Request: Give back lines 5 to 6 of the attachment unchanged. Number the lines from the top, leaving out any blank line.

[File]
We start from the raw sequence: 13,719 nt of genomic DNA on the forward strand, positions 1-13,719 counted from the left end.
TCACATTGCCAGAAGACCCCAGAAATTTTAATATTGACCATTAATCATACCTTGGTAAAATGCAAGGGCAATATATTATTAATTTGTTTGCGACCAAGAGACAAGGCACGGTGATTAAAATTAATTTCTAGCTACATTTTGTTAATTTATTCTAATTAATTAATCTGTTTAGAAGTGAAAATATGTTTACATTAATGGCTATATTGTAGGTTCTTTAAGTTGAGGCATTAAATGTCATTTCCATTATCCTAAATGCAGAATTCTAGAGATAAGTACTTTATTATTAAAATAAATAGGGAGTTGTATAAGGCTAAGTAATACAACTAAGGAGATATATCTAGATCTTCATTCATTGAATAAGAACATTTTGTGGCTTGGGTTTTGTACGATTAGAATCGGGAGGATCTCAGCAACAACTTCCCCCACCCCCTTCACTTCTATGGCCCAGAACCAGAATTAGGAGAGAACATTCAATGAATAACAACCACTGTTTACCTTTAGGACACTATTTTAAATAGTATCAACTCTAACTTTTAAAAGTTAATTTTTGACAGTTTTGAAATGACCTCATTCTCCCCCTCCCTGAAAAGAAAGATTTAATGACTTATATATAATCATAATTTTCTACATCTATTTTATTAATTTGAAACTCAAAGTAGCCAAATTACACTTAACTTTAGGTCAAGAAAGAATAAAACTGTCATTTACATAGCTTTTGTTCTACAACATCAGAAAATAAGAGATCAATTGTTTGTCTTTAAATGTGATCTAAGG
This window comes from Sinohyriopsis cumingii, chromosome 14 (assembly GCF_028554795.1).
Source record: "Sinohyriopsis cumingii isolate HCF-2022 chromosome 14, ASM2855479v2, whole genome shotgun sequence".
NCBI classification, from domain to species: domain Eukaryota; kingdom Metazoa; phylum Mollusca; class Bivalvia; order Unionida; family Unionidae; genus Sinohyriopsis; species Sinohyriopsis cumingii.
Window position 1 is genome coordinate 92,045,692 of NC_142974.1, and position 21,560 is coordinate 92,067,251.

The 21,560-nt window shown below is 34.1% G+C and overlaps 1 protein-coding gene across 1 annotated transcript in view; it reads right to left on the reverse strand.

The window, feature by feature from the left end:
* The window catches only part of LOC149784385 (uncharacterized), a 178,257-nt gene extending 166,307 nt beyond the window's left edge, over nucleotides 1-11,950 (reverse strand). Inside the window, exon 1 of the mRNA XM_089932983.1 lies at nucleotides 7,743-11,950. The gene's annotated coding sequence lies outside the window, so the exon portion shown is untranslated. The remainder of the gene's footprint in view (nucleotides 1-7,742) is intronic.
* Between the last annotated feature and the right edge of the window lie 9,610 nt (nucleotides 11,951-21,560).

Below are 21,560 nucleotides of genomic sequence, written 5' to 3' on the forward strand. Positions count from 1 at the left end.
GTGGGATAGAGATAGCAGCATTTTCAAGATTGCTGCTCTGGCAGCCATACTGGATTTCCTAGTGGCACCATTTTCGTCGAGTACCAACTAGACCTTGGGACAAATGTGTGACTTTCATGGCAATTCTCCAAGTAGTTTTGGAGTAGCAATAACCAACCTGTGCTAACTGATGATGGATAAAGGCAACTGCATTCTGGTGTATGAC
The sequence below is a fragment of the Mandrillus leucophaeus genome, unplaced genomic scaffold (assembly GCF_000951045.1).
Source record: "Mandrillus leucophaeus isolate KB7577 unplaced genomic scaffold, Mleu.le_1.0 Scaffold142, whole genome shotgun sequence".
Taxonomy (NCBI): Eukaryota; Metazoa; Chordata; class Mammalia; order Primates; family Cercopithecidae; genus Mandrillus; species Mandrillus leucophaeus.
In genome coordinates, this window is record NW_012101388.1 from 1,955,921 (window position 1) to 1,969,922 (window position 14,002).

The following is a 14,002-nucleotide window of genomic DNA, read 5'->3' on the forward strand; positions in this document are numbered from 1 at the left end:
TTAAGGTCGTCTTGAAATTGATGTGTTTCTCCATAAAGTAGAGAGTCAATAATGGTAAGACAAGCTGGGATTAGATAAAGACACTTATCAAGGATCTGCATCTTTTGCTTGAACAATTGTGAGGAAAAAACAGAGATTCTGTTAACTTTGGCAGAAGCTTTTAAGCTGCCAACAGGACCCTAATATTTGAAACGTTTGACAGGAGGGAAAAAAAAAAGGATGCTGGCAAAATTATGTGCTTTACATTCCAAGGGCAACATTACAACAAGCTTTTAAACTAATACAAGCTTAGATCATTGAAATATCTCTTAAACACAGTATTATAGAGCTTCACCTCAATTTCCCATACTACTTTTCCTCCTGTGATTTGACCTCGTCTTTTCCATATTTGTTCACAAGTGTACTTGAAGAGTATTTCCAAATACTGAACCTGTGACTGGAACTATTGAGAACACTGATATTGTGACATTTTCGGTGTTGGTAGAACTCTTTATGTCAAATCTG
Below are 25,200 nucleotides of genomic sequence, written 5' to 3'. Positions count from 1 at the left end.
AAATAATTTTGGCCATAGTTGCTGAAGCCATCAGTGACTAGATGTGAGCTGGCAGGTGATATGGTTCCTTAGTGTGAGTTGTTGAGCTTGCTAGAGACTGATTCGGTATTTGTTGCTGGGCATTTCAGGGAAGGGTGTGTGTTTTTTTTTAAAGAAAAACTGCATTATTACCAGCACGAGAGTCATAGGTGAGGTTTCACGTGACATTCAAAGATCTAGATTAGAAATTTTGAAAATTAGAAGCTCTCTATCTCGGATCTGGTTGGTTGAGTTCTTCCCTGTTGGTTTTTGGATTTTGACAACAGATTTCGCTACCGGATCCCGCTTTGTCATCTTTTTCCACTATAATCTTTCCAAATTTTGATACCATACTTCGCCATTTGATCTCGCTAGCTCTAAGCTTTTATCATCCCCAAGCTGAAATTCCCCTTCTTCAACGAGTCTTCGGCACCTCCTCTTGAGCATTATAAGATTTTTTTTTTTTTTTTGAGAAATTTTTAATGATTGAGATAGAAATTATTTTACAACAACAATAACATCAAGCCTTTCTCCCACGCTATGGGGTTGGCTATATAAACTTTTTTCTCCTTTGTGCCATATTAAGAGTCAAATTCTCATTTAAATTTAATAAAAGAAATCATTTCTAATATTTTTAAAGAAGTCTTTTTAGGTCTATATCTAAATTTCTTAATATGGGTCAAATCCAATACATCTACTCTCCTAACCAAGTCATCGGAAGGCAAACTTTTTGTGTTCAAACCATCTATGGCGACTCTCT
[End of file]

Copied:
NCBI classification, from domain to species: domain Eukaryota; kingdom Metazoa; phylum Mollusca; class Bivalvia; order Unionida; family Unionidae; genus Sinohyriopsis; species Sinohyriopsis cumingii.
Window position 1 is genome coordinate 92,045,692 of NC_142974.1, and position 21,560 is coordinate 92,067,251.